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Greater Scranton Chamber of Commerce celebrates 150th anniversary


Scranton, PA - Surrounded by actors clad in historical garb ranging from the 1800s to present day, Mary Ellen Coleman spoke about what powers the Greater Scranton Chamber of Commerce during the chamber’s 150th anniversary celebration Wednesday night.


“You cannot tell the chamber’s story without the community,” said Coleman, the chamber’s first female chairwoman in the early 1990s. “The chamber was founded by the visionaries who banded together to create a board that would foster growth for our city.”


The chamber celebrated its sesquicentennial at the Scranton Cultural Center with a mix of song, dance, history and messages of support from area businesses. Musical performances ranging from rock ’n’ roll to a capella to jazz intermingled with dance routines, speeches by notable past and present chamber members and video messages from businesses thanking the chamber. About 530 people were in attendance for the event, which had 69 sponsors from throughout the region.


Gov. Tom Wolf congratulated and commended the chamber during his filmed message.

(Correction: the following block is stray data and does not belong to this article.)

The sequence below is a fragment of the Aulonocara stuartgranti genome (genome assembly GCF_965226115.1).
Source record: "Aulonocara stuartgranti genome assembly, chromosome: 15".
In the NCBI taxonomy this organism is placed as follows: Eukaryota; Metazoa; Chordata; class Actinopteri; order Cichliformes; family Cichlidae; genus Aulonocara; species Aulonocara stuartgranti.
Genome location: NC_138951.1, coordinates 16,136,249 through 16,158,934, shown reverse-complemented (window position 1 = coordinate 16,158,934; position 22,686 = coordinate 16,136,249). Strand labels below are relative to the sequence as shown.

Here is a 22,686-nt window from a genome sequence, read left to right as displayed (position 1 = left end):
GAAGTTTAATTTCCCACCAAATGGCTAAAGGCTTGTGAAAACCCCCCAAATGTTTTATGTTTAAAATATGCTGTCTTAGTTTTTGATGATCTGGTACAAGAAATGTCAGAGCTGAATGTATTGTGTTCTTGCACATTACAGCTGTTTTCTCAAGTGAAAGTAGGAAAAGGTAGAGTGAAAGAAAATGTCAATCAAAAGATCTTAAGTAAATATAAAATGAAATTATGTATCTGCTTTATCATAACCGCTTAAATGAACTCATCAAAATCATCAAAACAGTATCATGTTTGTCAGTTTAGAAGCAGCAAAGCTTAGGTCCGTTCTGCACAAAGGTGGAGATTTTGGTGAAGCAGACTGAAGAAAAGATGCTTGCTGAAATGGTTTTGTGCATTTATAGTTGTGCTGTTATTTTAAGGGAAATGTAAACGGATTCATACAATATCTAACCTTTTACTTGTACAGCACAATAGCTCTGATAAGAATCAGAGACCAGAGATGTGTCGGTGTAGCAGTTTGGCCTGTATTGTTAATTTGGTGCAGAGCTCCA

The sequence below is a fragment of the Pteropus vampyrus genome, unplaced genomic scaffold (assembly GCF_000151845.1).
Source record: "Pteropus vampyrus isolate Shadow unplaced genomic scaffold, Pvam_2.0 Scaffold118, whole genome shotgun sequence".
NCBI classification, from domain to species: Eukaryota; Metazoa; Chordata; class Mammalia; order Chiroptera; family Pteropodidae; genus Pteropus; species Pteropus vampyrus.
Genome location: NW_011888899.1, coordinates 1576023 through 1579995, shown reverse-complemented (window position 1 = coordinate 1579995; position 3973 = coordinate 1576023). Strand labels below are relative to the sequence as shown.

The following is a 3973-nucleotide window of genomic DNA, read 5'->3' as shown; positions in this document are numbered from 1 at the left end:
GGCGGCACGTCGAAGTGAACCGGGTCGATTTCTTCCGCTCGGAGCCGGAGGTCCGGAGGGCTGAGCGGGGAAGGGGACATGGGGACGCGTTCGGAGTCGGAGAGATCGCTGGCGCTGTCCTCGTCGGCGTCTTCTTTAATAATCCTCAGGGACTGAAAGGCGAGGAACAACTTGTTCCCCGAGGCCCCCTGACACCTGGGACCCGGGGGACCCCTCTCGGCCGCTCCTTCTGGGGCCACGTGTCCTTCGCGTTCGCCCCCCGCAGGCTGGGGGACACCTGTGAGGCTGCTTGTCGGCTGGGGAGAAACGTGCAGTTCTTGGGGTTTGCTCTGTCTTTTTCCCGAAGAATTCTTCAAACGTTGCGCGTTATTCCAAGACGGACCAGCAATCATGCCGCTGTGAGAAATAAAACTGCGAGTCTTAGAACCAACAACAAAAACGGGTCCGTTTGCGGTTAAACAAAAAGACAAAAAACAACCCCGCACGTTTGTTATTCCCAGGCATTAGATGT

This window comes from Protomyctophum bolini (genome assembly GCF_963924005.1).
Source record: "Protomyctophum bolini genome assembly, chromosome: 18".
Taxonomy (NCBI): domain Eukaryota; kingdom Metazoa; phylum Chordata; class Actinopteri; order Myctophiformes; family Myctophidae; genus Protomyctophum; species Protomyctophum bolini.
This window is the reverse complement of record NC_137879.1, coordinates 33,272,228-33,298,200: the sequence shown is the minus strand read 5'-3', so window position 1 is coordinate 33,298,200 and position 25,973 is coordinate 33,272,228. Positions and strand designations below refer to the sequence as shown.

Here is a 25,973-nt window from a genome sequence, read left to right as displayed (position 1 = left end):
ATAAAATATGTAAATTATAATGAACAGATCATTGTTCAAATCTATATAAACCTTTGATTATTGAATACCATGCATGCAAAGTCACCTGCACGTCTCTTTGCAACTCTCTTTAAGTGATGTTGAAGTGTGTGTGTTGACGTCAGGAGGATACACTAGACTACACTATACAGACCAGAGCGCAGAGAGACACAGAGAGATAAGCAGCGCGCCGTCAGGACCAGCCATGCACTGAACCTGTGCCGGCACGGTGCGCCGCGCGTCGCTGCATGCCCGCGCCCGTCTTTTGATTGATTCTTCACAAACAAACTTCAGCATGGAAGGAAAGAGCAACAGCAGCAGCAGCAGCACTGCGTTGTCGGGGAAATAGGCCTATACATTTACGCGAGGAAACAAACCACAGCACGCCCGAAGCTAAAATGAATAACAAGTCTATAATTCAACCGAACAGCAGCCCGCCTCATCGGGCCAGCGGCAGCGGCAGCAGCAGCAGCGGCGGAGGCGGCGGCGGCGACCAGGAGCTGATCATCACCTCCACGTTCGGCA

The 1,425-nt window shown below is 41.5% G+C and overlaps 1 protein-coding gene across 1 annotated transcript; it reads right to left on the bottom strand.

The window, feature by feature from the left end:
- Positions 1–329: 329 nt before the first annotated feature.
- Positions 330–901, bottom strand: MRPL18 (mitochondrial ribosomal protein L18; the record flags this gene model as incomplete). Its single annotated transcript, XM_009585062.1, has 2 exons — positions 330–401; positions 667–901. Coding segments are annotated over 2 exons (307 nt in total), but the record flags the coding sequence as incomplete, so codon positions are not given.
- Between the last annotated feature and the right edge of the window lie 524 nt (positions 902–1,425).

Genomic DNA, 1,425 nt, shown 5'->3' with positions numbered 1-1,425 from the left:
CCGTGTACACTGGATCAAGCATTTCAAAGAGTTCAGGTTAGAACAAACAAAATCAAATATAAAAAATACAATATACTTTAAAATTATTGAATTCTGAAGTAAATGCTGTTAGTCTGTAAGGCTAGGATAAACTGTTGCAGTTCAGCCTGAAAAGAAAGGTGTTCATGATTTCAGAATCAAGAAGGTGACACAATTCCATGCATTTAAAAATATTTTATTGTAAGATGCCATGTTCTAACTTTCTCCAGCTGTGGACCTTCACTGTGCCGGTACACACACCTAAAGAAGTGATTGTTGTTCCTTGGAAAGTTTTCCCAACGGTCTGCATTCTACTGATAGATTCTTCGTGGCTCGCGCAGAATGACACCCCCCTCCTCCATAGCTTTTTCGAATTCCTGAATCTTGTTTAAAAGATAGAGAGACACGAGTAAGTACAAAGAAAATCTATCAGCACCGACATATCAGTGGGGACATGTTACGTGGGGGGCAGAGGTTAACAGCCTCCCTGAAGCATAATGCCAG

“Together, we’re priming the pump to attract the private sector to expand and succeed,” he said. “This is an exciting time in Northeastern Pennsylvania, and the chamber is a big reason for that success.”

As a former chairwoman of the chamber, witnessing the organization’s 150th anniversary “was just phenomenal,” Coleman said after the celebration.


“If you think of what the chamber has done for this community and continues to do, you just have this feeling of, ‘Wow, I was a very small part of the growth’,” she said. “I often think, What would be without the chamber because they’re the driving force behind our growth and our community.”


The celebration could not have gone better, said chamber of commerce President Bob Durkin.


“There’s an understanding in the chamber of commerce that you can’t do things the way you used to do it,” he said.


Instead of having a guest speaker and dinner, the 150th anniversary celebration allowed them to showcase the chamber’s history along with “homegrown talent,” Durkin said.


“Overall, I think the impact was one that people leaving here would see Scranton as a progressive city where people are willing to try something different and do something exciting,” he said.

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